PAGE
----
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Update: Good News – No Additional Special Education Waiver Requests Made by Secretary of Education – by Alison Morris, Esq.

Posted on May 4, 2020

On March 27, 2020, the President signed a stimulus bill to counteract the economic effects of COVID-19, called the CARES Act (Coronavirus Aid, Relief, and Economic Security Act). As part of the bill, the Secretary of Education, Besty DeVos, was ordered to provide, within thirty (30) days:

recommendations on any additional waivers under the Individuals with Disabilities Education Act [“IDEA”] (20 U.S.C. 1401 et seq.), the Rehabilitation Act of 1973 (29 U.S.C. 701 et seq.), the Elementary and Secondary Education Act of 1965 (20 U.S.C. 6301 et seq.), and the Carl D. Perkins Career and Technical Education Act of 2006 (20 U.S.C. 2301 et seq.) the Secretary believes are necessary to be enacted into law to provide limited flexibility to States and local educational agencies to meet the needs of students during the emergency … with respect to the Coronavirus Disease 2019 (COVID–19).

On April 27, 2020, Secretary of Education DeVos presented her report to Congress, where she did not recommend any additional waivers to special education regulations under the IDEA or the Rehabilitation Act of 1973 that would negatively impact students with special needs. Secretary DeVos stated:

The Department is not requesting waiver authority for any of the core tenets of the IDEA or Section 504 of the Rehabilitation Act of 1973, most notably a free appropriate public education (FAPE) in the least restrictive environment (LRE). The Department’s position is based on the principles that:

  • Schools can, and must, provide education to all students, including children with disabilities; …
  • Services typically provided in person may now need to be provided through alternative methods, requiring creative and innovative approaches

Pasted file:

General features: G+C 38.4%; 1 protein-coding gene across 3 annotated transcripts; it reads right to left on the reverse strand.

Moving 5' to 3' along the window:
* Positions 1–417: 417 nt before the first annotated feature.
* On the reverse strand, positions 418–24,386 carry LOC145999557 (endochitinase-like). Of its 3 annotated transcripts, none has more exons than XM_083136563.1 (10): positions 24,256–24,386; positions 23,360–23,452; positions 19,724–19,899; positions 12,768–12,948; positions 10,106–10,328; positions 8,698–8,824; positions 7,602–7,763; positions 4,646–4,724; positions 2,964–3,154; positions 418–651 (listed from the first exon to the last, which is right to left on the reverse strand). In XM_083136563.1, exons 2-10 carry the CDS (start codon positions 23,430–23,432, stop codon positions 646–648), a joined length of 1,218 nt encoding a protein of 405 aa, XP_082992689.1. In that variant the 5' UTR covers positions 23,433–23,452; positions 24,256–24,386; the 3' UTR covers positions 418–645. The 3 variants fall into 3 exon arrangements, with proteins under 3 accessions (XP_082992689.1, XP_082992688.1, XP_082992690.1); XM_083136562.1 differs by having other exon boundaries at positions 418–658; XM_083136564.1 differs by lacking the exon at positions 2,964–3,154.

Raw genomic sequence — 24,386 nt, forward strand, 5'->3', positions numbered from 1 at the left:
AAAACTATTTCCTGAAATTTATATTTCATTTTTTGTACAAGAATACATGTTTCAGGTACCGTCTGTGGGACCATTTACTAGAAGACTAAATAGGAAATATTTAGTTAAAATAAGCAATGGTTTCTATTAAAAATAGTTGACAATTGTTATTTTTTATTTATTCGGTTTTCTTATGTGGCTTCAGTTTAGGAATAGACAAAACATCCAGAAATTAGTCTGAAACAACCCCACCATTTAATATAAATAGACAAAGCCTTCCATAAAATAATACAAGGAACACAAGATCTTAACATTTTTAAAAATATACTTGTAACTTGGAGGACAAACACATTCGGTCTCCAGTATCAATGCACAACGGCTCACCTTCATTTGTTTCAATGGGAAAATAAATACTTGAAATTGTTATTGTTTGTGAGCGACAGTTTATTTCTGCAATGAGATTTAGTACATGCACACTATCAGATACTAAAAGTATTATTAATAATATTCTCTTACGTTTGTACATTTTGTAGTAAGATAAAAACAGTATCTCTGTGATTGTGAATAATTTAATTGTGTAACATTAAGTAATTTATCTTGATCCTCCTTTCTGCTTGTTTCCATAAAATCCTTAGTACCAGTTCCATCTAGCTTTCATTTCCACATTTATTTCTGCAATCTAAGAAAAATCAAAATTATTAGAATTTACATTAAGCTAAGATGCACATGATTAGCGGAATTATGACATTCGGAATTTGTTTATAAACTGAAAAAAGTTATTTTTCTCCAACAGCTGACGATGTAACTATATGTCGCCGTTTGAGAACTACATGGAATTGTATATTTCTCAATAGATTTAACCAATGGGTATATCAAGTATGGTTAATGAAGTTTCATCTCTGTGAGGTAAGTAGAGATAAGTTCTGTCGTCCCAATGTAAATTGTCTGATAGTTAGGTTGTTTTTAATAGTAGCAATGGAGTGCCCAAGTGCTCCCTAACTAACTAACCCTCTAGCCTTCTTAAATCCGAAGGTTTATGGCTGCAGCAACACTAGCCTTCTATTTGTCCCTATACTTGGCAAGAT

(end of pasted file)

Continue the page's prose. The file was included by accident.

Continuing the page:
The only additional waiver Secretary DeVos recommended was to extend the timeline for when services for infants and toddlers with disabilities can be provided, because these individuals need to be evaluated to determine their eligibility to continue to receive special education services once they turn three (3). However, evaluations that require face-to-face observation or assessment have been put on hold until schools re-open. Therefore, Secretary DeVos recommended, in order for these toddlers with disabilities to continue to receive their necessary special education services:

explicit authorization for Part C services to continue during the delayed Part B transition evaluation timeline so that a toddler may continue to receive Part C services after his or her third birthday and until a Part B evaluation is completed and an eligibility determination made.

Therefore, right now, if you have a child with special needs, there is nothing telling school districts that they do not have to provide your child with the services and instruction they need. In fact, Secretary DeVos has reiterated “[s]chools can, and must, provide education to all students, including children with disabilities.” At this time, the only waivers schools have been authorized to proceed with is an extension of the timeline for evaluations of students with disabilities, as evaluations that require face-to-face observation or assessment cannot be conducted until schools re-open. Individualized education program meetings can and should still be taking place, and schools must be providing services and instruction so that your child can make meaningful progress.

We understand how frustrating this time is. We encourage all families to keep track of the instruction and services their children are and are not receiving, and to keep their school district informed of any issues. If you have any questions during this time, we at the Cuddy Law Firm are here to assist you in any way possible.

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